Bless Your Heart by Cindy Colley

Sanctification in the Sermon

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Close-up low section of woman holding spadeReminder: Podcast Tuesday Night, May 28th at 7 CST.

There are many great commentaries on that lesson Jesus taught on the Mount of Olives recorded in Matthew 5-7. A part of me thinks “Who am I to comment about the material of Jesus, the Messiah, the Savior of the World, spoken from that hillside all those years ago?!” He said just what he wanted to say. It was pointed and easily understood. Yet, people are still, 2000 years later, marveling about both its simplicity and its complexity, its spirituality and its practicality.

In a study of sanctification, the discourse draws us in. Even reading the first few verses, what we today call the beatitudes, we realize that Jesus is calling men from the norm. He is calling us to stop seeing things the way that we may have been conditioned to see them. He is calling us to stop yielding to the voices of the present age. He wraps up the text of the discourse by showing us that viewing our lives in relationship to eternity is wise—it’s building on the rock–while limiting our vision to the immediacy of the temporal is foolish.

In chapter five, Jesus contrasts the requirements of the Jews of His day and “perfect,” (complete or whole) living (6:48). Jesus said in verse seventeen that He did not come to destroy the old law, but rather to fulfill it. Then he spent pretty much the rest of the chapter contrasting the traditions that the rulers of the day were touting (some rooted in the law and some procedural rituals of their own making) with what the “perfect” keeping of the law would motivate them to do in their relationships. These contrasts between the Jewish traditions and “perfect” living began with “You have heard that it has been said” and ended with “But I say unto you”. It’s important to notice that not once did Christ minimize the importance of law-keeping. In each case, he appealed to the HEART of keeping the law of God. The heart is the bud, if you will, in which we nip the big blossom or fruit of sin.

For us today, these contrasts between what the teachers of the day were saying and what Jesus taught are potent reminders that, while we m best facilitates our obedience. Jesus was teaching them that the fulfilment of the old law, under which they lived, involved meeting its outward requirements–obeying its laws– but it also involved more. Obedience to God, then and today, must emanate from a heart that adheres to the greatest commands: loving the Lord with all of our hearts, souls, strengths and minds and loving our neighbors as ourselves. When they tried to keep the law without first getting their hearts right, all kinds of manmade laws, rituals, loopholes, and exceptions followed. Jesus later showed that Moses made the divorce law because of the “hardness” of their hearts (Matthew 19: 4-9). Jesus was appealing to these Jews who had indeed “heard” all these things being said, to get their hearts right…to stop hating, so that murder wold never even be an issue–to stop lusting, so that adultery would not ensue–to stop deceiving, so that deciding the proportions of an oath would be superfluous–to stop seeking revenge so that fighting would cease. Jesus wanted their hearts. He wants the hearts of sanctified people today.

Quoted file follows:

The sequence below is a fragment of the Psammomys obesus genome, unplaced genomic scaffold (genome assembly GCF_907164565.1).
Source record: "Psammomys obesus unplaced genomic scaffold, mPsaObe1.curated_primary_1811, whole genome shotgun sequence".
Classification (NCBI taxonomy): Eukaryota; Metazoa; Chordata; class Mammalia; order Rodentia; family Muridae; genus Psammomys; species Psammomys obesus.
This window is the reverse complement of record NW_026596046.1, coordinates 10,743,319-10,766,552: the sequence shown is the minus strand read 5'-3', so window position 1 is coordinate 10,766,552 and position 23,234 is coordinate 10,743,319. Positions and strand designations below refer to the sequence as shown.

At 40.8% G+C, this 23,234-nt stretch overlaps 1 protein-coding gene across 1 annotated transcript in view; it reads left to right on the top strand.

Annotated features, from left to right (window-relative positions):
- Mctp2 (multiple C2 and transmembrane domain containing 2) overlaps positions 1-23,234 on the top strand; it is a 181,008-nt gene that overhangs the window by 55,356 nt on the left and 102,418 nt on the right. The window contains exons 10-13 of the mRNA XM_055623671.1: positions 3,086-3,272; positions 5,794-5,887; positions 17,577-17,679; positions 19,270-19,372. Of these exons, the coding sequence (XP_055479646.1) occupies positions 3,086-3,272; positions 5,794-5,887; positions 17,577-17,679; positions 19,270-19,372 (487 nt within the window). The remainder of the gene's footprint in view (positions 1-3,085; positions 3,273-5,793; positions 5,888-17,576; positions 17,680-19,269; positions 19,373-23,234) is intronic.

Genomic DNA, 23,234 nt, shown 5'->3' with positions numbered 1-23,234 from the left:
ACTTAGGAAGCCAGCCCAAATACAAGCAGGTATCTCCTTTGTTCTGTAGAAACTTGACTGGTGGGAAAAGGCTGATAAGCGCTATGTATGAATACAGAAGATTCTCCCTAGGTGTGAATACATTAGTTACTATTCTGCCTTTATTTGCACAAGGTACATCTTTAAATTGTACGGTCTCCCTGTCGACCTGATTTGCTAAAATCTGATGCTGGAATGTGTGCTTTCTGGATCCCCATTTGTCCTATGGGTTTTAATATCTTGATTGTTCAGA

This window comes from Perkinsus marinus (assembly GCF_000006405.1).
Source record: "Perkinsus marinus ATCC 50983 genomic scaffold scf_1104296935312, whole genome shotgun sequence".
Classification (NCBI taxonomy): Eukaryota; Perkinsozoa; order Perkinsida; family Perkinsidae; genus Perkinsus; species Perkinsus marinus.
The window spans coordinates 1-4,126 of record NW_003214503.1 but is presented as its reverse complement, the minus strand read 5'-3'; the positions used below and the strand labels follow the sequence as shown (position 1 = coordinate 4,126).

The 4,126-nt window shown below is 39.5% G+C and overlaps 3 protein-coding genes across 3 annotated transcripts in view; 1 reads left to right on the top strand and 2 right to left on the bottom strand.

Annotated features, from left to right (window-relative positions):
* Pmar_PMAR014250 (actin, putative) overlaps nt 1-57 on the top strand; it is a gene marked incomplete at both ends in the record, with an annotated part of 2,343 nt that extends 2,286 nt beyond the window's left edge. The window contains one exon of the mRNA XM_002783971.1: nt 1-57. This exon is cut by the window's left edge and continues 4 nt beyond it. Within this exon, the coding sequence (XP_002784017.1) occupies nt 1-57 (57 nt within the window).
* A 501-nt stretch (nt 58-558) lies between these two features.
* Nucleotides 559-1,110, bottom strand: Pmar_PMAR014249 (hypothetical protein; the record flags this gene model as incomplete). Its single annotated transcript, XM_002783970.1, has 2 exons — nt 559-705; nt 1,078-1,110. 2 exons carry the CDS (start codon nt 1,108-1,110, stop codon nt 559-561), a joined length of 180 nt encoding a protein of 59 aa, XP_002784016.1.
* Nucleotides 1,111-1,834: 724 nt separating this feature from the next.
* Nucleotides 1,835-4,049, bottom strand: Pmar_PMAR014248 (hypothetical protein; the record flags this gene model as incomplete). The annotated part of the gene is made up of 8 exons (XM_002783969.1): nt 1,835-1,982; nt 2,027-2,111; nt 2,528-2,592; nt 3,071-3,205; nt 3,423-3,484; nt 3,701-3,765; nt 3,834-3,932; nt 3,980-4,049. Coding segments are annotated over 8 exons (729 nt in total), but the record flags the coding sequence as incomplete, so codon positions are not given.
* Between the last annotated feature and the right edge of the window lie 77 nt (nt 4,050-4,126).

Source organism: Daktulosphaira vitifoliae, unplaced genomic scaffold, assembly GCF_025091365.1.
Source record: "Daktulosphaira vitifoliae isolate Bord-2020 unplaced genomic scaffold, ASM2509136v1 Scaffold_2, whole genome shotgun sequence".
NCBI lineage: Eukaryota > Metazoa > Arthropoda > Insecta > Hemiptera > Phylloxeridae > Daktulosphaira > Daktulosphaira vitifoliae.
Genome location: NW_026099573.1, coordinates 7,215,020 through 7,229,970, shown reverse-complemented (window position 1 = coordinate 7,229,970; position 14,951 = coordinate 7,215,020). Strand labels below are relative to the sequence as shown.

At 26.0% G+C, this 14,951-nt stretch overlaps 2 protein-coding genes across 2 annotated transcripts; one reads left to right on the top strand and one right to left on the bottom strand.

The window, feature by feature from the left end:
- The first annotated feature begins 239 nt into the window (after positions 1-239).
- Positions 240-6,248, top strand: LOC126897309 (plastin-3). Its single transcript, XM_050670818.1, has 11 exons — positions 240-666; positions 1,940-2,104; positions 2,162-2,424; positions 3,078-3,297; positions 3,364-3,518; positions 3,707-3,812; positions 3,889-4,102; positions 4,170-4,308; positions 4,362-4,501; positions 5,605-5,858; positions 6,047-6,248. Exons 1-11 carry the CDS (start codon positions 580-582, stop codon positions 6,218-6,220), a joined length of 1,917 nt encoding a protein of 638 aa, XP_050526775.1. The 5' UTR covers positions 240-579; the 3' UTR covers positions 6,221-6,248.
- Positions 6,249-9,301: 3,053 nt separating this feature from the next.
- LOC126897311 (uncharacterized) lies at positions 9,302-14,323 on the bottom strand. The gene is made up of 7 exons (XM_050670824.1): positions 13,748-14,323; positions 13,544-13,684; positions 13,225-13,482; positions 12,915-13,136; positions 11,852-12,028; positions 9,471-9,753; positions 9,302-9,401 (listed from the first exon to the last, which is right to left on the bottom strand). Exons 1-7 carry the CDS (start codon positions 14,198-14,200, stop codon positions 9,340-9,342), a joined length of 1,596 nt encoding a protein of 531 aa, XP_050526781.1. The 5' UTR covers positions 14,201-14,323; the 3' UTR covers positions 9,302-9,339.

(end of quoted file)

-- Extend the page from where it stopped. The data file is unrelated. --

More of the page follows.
Jesus gave his own commentary on this teaching later in Matthew 15: 18-19:

But those things which proceed out of the mouth come forth from the heart; and they defile the man.
For out of the heart proceed evil thoughts, murders, adulteries, fornications, thefts, false witness, blasphemies…

Matthew five has our Lord saying some things that were pretty radical for these Jews, stuck in the “we have heard it said” mode. He was stretching their minds (renewing them) to prepare them to go beyond ritualistic service to the self-sacrificial heart surrender that the old law and especially the new law required. I think their mouths were agape as they listened to this one who taught them as One having authority (7:29). (Wonder why this, the Son of God, sounded as if he had authority over their lives?) Sanctified women today are women who are not interested in what we “have heard has been said.” We are interested in the “But I say unto you.” We want to get our hearts–all of our hearts–committed to loving the Lord. When we do this, commandment keeping, though necessary, will naturally follow our sanctified hearts.

In chapter six, Jesus taught the people to be different from those around them. He talked about the way the hypocrites prayed and fasted and gave alms for the praise of men. Again Jesus appealed to the hearts of men and commanded that acts of devotion find their motivation in pure and contrite hearts before God. He taught that we must be different from the world around us in the way we look at material things. He spent the last fifteen verses of chapter six contrasting material things with spiritual…teaching practical lessons from treasures, eyes, masters and slaves, birds, and flowers. All of these analogies and teachings were illustrative of what is concisely stated in verse 33: